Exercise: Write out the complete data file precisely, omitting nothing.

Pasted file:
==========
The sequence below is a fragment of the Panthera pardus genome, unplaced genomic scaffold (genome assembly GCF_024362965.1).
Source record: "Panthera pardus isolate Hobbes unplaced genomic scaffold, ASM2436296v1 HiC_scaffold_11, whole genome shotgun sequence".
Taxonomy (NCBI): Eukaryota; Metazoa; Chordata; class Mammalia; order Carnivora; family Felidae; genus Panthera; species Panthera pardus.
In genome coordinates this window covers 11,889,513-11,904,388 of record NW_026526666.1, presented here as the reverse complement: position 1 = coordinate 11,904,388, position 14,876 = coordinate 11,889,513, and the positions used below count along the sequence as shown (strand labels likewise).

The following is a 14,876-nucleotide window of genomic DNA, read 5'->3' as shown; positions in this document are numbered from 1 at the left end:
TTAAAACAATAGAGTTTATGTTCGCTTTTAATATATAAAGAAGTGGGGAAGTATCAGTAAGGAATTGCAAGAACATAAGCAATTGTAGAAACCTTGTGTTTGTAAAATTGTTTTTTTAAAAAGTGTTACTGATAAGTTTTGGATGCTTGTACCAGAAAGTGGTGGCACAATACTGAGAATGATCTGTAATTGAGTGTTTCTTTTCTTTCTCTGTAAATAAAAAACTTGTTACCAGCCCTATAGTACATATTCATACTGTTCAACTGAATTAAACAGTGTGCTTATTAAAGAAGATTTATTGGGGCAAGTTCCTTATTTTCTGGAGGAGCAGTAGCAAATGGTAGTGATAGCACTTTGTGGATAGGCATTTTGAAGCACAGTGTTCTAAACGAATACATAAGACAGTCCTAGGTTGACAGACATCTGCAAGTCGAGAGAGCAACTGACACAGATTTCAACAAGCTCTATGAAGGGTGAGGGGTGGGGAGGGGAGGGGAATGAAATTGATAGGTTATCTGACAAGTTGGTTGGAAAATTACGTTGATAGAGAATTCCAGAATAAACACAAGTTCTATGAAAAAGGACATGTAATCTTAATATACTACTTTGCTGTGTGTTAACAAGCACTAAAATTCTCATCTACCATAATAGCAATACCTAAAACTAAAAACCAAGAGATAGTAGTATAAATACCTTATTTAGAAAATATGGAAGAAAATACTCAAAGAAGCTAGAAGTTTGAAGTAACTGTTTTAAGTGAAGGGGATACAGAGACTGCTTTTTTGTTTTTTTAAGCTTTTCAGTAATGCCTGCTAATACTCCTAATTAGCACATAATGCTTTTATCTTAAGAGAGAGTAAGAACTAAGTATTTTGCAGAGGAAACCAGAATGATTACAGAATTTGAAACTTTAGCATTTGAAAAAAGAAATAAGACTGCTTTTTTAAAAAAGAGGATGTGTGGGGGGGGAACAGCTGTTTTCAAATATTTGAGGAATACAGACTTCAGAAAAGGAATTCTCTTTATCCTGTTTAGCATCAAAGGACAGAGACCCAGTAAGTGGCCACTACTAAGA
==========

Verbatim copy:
The sequence below is a fragment of the Panthera pardus genome, unplaced genomic scaffold (genome assembly GCF_024362965.1).
Source record: "Panthera pardus isolate Hobbes unplaced genomic scaffold, ASM2436296v1 HiC_scaffold_11, whole genome shotgun sequence".
Taxonomy (NCBI): Eukaryota; Metazoa; Chordata; class Mammalia; order Carnivora; family Felidae; genus Panthera; species Panthera pardus.
In genome coordinates this window covers 11,889,513-11,904,388 of record NW_026526666.1, presented here as the reverse complement: position 1 = coordinate 11,904,388, position 14,876 = coordinate 11,889,513, and the positions used below count along the sequence as shown (strand labels likewise).

The following is a 14,876-nucleotide window of genomic DNA, read 5'->3' as shown; positions in this document are numbered from 1 at the left end:
TTAAAACAATAGAGTTTATGTTCGCTTTTAATATATAAAGAAGTGGGGAAGTATCAGTAAGGAATTGCAAGAACATAAGCAATTGTAGAAACCTTGTGTTTGTAAAATTGTTTTTTTAAAAAGTGTTACTGATAAGTTTTGGATGCTTGTACCAGAAAGTGGTGGCACAATACTGAGAATGATCTGTAATTGAGTGTTTCTTTTCTTTCTCTGTAAATAAAAAACTTGTTACCAGCCCTATAGTACATATTCATACTGTTCAACTGAATTAAACAGTGTGCTTATTAAAGAAGATTTATTGGGGCAAGTTCCTTATTTTCTGGAGGAGCAGTAGCAAATGGTAGTGATAGCACTTTGTGGATAGGCATTTTGAAGCACAGTGTTCTAAACGAATACATAAGACAGTCCTAGGTTGACAGACATCTGCAAGTCGAGAGAGCAACTGACACAGATTTCAACAAGCTCTATGAAGGGTGAGGGGTGGGGAGGGGAGGGGAATGAAATTGATAGGTTATCTGACAAGTTGGTTGGAAAATTACGTTGATAGAGAATTCCAGAATAAACACAAGTTCTATGAAAAAGGACATGTAATCTTAATATACTACTTTGCTGTGTGTTAACAAGCACTAAAATTCTCATCTACCATAATAGCAATACCTAAAACTAAAAACCAAGAGATAGTAGTATAAATACCTTATTTAGAAAATATGGAAGAAAATACTCAAAGAAGCTAGAAGTTTGAAGTAACTGTTTTAAGTGAAGGGGATACAGAGACTGCTTTTTTGTTTTTTTAAGCTTTTCAGTAATGCCTGCTAATACTCCTAATTAGCACATAATGCTTTTATCTTAAGAGAGAGTAAGAACTAAGTATTTTGCAGAGGAAACCAGAATGATTACAGAATTTGAAACTTTAGCATTTGAAAAAAGAAATAAGACTGCTTTTTTAAAAAAGAGGATGTGTGGGGGGGGAACAGCTGTTTTCAAATATTTGAGGAATACAGACTTCAGAAAAGGAATTCTCTTTATCCTGTTTAGCATCAAAGGACAGAGACCCAGTAAGTGGCCACTACTAAGA